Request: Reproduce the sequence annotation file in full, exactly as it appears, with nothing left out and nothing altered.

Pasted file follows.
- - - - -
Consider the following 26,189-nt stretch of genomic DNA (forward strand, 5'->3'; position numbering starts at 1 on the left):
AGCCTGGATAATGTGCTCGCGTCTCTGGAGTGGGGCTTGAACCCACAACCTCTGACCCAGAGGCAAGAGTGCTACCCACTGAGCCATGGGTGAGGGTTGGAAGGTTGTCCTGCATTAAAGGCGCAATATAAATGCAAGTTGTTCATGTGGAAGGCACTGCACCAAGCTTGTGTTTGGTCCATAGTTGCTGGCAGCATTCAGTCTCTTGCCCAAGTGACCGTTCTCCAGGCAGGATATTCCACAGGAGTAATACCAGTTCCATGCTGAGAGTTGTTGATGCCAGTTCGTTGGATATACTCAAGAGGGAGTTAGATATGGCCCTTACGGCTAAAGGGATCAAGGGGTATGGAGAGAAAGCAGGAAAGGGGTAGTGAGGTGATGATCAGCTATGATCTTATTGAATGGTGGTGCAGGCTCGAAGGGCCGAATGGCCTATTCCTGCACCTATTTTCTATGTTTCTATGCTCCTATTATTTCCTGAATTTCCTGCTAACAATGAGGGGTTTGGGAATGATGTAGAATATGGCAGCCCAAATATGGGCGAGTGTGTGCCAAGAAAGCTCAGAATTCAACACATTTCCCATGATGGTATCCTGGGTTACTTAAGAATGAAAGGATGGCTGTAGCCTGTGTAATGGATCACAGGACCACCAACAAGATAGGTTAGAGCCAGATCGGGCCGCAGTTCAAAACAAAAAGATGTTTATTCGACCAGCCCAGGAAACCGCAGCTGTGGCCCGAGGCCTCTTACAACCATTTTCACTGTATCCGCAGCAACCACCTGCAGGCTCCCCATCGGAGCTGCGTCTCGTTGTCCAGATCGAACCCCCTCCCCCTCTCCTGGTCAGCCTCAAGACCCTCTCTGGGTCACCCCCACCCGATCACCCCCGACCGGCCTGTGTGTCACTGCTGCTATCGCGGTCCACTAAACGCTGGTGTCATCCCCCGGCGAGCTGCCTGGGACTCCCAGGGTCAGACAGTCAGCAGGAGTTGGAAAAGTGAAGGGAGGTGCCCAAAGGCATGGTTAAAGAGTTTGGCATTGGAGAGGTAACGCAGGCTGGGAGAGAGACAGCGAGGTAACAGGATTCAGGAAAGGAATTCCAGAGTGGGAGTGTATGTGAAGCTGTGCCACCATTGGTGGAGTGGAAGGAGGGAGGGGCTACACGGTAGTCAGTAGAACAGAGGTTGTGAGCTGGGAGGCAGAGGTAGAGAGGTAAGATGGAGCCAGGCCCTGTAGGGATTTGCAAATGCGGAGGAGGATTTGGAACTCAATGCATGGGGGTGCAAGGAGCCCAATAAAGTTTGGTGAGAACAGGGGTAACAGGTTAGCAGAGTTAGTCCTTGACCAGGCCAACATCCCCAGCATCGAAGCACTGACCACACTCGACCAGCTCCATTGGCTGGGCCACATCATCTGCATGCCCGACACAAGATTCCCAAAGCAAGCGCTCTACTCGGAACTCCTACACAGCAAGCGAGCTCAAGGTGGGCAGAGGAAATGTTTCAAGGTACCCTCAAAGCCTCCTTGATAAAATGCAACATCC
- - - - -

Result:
Consider the following 26,189-nt stretch of genomic DNA (forward strand, 5'->3'; position numbering starts at 1 on the left):
AGCCTGGATAATGTGCTCGCGTCTCTGGAGTGGGGCTTGAACCCACAACCTCTGACCCAGAGGCAAGAGTGCTACCCACTGAGCCATGGGTGAGGGTTGGAAGGTTGTCCTGCATTAAAGGCGCAATATAAATGCAAGTTGTTCATGTGGAAGGCACTGCACCAAGCTTGTGTTTGGTCCATAGTTGCTGGCAGCATTCAGTCTCTTGCCCAAGTGACCGTTCTCCAGGCAGGATATTCCACAGGAGTAATACCAGTTCCATGCTGAGAGTTGTTGATGCCAGTTCGTTGGATATACTCAAGAGGGAGTTAGATATGGCCCTTACGGCTAAAGGGATCAAGGGGTATGGAGAGAAAGCAGGAAAGGGGTAGTGAGGTGATGATCAGCTATGATCTTATTGAATGGTGGTGCAGGCTCGAAGGGCCGAATGGCCTATTCCTGCACCTATTTTCTATGTTTCTATGCTCCTATTATTTCCTGAATTTCCTGCTAACAATGAGGGGTTTGGGAATGATGTAGAATATGGCAGCCCAAATATGGGCGAGTGTGTGCCAAGAAAGCTCAGAATTCAACACATTTCCCATGATGGTATCCTGGGTTACTTAAGAATGAAAGGATGGCTGTAGCCTGTGTAATGGATCACAGGACCACCAACAAGATAGGTTAGAGCCAGATCGGGCCGCAGTTCAAAACAAAAAGATGTTTATTCGACCAGCCCAGGAAACCGCAGCTGTGGCCCGAGGCCTCTTACAACCATTTTCACTGTATCCGCAGCAACCACCTGCAGGCTCCCCATCGGAGCTGCGTCTCGTTGTCCAGATCGAACCCCCTCCCCCTCTCCTGGTCAGCCTCAAGACCCTCTCTGGGTCACCCCCACCCGATCACCCCCGACCGGCCTGTGTGTCACTGCTGCTATCGCGGTCCACTAAACGCTGGTGTCATCCCCCGGCGAGCTGCCTGGGACTCCCAGGGTCAGACAGTCAGCAGGAGTTGGAAAAGTGAAGGGAGGTGCCCAAAGGCATGGTTAAAGAGTTTGGCATTGGAGAGGTAACGCAGGCTGGGAGAGAGACAGCGAGGTAACAGGATTCAGGAAAGGAATTCCAGAGTGGGAGTGTATGTGAAGCTGTGCCACCATTGGTGGAGTGGAAGGAGGGAGGGGCTACACGGTAGTCAGTAGAACAGAGGTTGTGAGCTGGGAGGCAGAGGTAGAGAGGTAAGATGGAGCCAGGCCCTGTAGGGATTTGCAAATGCGGAGGAGGATTTGGAACTCAATGCATGGGGGTGCAAGGAGCCCAATAAAGTTTGGTGAGAACAGGGGTAACAGGTTAGCAGAGTTAGTCCTTGACCAGGCCAACATCCCCAGCATCGAAGCACTGACCACACTCGACCAGCTCCATTGGCTGGGCCACATCATCTGCATGCCCGACACAAGATTCCCAAAGCAAGCGCTCTACTCGGAACTCCTACACAGCAAGCGAGCTCAAGGTGGGCAGAGGAAATGTTTCAAGGTACCCTCAAAGCCTCCTTGATAAAATGCAACATCC